Due to unseasonal rains and a touch of neglect on my part, my kitchen garden has become rather less productive. However, there’s one thing that’s cheering me up these days and drawing me back to the garden each day. It marks the third season of fruiting of our mulberry bush. This year, an abundance of purple fruit is adorning the nearly 15ft-tall tree in our terrace garden. I can easily pluck the ripe berries within my reach, and where my grasp falls short, willing birds partake in the feast, generously dropping the berries on the stone pathways, leaving them stained in a deep purple-black hue.
In December 2019, on a whim during our visit to Teja nursery in Devanahalli, Bengaluru, we brought home several fruit saplings, including a mulberry plant. This nursery offers an impressive array of over 200 organic fruit plants, both local and exotic. Among them were the GI-tagged pomelo plants, a local speciality. It was here that I encountered, and tasted for the first time, an incredibly beautiful jewel-like berry that bore the name “Mysuru jamun”. Its flavour was akin to the familiar jamun (black plum), though less sweet and with a more pronounced astringency, with a claim to be useful for diabetics. When I remarked to the nursery owner that “this isn’t sweet enough”, he responded with a wise grin, “lady, if it’s for health, it’s not going to be sweet”. I couldn’t help but chuckle and nod in agreement. Sadly, the Mysuru jamun plant didn’t survive, but the black mulberry (Morus nigra), brought home at the insistence of the nursery owner, not only endured but thrived, despite our occasional neglect. Its last pruning was done some three-four months ago, and now a whole new crop of berries has emerged within easy plucking distance this season.
The rarity and costliness of mulberries is due to their delicate nature; they are prone to crushing during packaging and their high moisture content makes them susceptible to fungus. Growing them at home, as I do, comes with no guarantee that the birds won’t have their share of the ripe fruit before you get to them. Notably, the black mulberry tree boasts an impressive lifespan of 500-1,000 years.
In south India, mulberry cultivation isn’t primarily for the fruit. Instead, it’s intricately linked with the production of silk, the very thread that weaves the fabric of Mysuru crepes and Kanjivarams. Karnataka stands at the forefront of mulberry cultivation in India, boasting a thriving sericulture industry. Districts like Mysuru, Channarayapatna, and Ramanagara serve as key hubs for this industry. Andhra Pradesh, Tamil Nadu and West Bengal also have rich histories of mulberry farming and sericulture. The silk produced by worms that exclusively feed on mulberry leaves yields a quality unmatched in terms of uniformity, strength, and fineness and is considered to be the best in the world. In the hilly terrains of Himachal Pradesh and Uttarakhand, mulberry is cherished for its fruit, known locally as shahtoot in Hindi.
Given the short lifespan of the ripe fruit, it is best to consume it as is, right away or use it in baking, preserves, beverages or in fermentation. Muffins, tea cakes, pies, tarts, bars are some of the baked goods to which mulberries can lend their vibrant colour and distinct flavour. The ripe berries can be preserved as jams, jellies, sharbat, cordials and syrups. Mulberry syrups can be used to brighten up lemonades and gin-based cocktails, pairing well with other botanical flavours. Mulberries make the most beginner-friendly jams as no pectin is required in the process. I find that fermentation is the best way to extend the life of a delicate produce like mulberries. Be it in hot sauce, wine or vinegar, or to flavour the second fermentation of kombucha, give mulberries a better chance with fermentation.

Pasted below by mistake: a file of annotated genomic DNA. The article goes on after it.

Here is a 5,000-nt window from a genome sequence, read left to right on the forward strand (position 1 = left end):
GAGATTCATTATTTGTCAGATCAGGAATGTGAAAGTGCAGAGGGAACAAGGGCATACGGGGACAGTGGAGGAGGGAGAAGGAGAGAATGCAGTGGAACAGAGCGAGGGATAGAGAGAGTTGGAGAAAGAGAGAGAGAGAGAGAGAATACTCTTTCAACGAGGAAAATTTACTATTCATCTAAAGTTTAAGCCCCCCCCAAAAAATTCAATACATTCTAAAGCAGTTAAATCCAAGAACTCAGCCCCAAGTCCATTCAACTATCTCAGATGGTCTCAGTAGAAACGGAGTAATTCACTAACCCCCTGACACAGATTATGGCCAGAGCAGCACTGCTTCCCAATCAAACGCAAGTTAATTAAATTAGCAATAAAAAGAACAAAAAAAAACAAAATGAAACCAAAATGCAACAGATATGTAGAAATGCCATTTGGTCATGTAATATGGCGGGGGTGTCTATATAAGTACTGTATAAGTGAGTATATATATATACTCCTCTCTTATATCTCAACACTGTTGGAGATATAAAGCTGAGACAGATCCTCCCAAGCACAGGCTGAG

(This is the easiest to make a mulberry preserve that can be used in multiple ways.)
One and a half cups mulberries
4 tbsp granulated sugar
1 tsp vanilla extract
Snip off the stems attached to the mulberries. Wash and drain the fruit and place in a bowl. Add the sugar and crush the mulberries by kneading along with the sugar, until you get a coarse puree.
Transfer this to a saucepan and simmer for 15 minutes on a low flame until reduced. Add the vanilla extract, stir and turn off the flame.
Spoon it into a glass bottle when cool and refrigerate. Use within a week.
Uses for this compote:
1. Spoon over vanilla ice cream.
2. Use as a topping on waffles and pancakes.
3. Serve over a basic vanilla sponge cake with some whipped cream.
4. Serve over a yogurt bowl with granola.
(This serves as a delicious dip for crackers to be served as an appetiser. It can also be served on slices of pound cake as a dessert.)
2 cups mulberries
4 tbsp granulated sugar
200g mascarpone cheese
1-2 tbsp icing sugar
Half tsp lemon zest
Half tsp vanilla extract
Wash, drain and snip the stems of the mulberries. In a bowl crush the mulberries with the granulated sugar, mashing it lightly with a ladle or a muddler. Let this sit for 30 minutes.
In a large bowl, combine the mascarpone cheese, icing sugar, lemon zest and vanilla. Using an electric whisk, whip it on a low speed until smooth and creamy. In the absence of an electric whisk, using a balloon whisk or a wooden ladle.
Spread out the whipped mascarpone on a platter. Spoon the macerated mulberries in the centre. Serve with crackers or spread between two slices of vanilla tea cake to make cake-sandwiches for a festive tea party.
Double Tested is a fortnightly column on vegetarian cooking, highlighting a single ingredient prepared two ways. Nandita Iyer’s latest book is The Great Indian Thali—Seasonal Vegetarian Wholesomeness (Roli Books). She posts @saffrontrail on Twitter and Instagram.